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Marsha-Wow, you're replacing an F-14 "hitting the number"? You know, I had the good fortune back in November of seeing a shock cone around an f-18 as he flirted with the sound barrier. It was at an airshow in Pensacola, and it was overcast and had been raining. Normally poor conditions indeed for an airshow, but with the high humidity it was perfect for the shock cone.

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Jody,

Cool, you know what I'm talking about and even saw it in person! Yeah, I've had that picture up for a looonng time, so I thought I'd replace it - for now. If you want a copy, let me know!

Best,

Marsha

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Marsha-The Tomcat is my favorite. I was sad to see it recently make it's final cruise, as I think it can still hold it's own against anything out there. I would love to see the photo you have.

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Yesterday I made a few pictures of Orion with my digital camera:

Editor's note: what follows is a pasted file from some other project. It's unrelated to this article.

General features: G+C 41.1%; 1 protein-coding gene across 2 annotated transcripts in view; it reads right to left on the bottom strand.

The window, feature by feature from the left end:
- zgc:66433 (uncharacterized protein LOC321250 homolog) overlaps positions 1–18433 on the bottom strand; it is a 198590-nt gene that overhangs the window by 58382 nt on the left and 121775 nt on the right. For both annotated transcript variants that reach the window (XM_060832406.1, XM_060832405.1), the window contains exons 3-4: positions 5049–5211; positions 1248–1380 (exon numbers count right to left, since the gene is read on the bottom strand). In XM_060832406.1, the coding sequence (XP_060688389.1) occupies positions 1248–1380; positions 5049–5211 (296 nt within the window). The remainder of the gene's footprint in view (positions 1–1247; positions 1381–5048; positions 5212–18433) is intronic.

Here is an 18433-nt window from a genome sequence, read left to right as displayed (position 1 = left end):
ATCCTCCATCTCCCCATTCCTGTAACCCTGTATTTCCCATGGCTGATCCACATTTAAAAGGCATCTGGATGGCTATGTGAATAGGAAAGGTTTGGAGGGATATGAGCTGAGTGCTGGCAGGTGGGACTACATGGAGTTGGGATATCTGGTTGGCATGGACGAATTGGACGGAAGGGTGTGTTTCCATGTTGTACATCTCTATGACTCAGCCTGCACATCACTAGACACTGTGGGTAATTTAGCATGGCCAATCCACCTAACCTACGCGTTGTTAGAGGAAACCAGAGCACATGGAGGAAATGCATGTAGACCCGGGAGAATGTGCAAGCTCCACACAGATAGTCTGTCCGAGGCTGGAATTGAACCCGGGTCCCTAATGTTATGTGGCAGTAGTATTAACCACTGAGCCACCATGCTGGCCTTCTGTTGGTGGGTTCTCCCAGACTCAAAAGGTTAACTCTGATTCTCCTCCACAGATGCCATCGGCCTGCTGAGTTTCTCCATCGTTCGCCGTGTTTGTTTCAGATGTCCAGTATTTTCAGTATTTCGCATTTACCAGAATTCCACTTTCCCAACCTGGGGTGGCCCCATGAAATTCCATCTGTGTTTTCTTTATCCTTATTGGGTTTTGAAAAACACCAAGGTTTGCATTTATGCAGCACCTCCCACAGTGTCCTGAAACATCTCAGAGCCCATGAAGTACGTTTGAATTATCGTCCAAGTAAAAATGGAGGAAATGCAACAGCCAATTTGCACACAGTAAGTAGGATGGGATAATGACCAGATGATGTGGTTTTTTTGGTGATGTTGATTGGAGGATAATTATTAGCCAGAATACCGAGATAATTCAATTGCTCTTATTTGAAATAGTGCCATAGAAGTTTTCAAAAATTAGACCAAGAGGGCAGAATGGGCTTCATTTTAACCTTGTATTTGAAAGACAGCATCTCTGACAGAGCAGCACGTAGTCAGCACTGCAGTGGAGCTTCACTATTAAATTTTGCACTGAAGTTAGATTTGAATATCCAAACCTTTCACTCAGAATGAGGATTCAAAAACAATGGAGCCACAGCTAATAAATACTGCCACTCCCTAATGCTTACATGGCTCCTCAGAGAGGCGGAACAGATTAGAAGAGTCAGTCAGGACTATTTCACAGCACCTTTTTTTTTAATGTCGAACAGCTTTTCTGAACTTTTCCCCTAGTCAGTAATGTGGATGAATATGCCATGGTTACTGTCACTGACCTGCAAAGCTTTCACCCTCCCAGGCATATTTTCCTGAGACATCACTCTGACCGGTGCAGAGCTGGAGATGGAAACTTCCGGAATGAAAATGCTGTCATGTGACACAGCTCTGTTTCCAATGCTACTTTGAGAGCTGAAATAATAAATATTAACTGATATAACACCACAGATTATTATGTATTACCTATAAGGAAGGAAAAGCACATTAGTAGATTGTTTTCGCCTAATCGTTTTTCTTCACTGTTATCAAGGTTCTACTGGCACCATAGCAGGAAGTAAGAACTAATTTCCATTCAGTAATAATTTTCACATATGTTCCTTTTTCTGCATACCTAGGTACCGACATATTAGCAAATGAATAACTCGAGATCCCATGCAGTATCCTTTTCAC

orion2-a.jpg

orion1b-a-1.jpg

There are less stars visible than in the earlier photo with the analog camera, but my digital camera has a maximum exposure time of only 30 seconds (while the earlier photo had an exposure time of 15 minutes). In the second photo you can even see the Orion nebula. Of course it isn't much compared to the well-known pictures, but after all it's made just with a 4*zoom camera and not with some fancy telescope (although the camera was mounted piggy-back on my telescope for following the movement of the stars, otherwise I'd have had to limit the exposure time even more to avoid star trails). I can increase the number of stars in the picture somewhat by playing with brightness and contrast, but then the noise in the photo becomes also too visible.

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Dragonfly, I can't see the onion, but I do see a banana.

Sorry, I'm afraid I'm missing something... could you explain?

Just trying to be funny. "Onion" being a play off of "Orion."

--Brant

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Jody,

I'll be watching!

I check the "Astronomy Picture of the Day" at refdesk.com every day. A few days ago they posted a stunning picture of the Andromeda Galaxy:

http://www.robgendlerastropics.com/M31NMmosaic.html

I never get tired on this stuff.

Nor I. That is dazzling.

When I look at this material I keep hearing Carl Sagan's voice: In the cusmos there are billyuns and billyuns of stuhrs and we are all made of stuhrstuff. The cusmos is all there is, all there ever was and all there will ever be.

Ba'al Chatzaf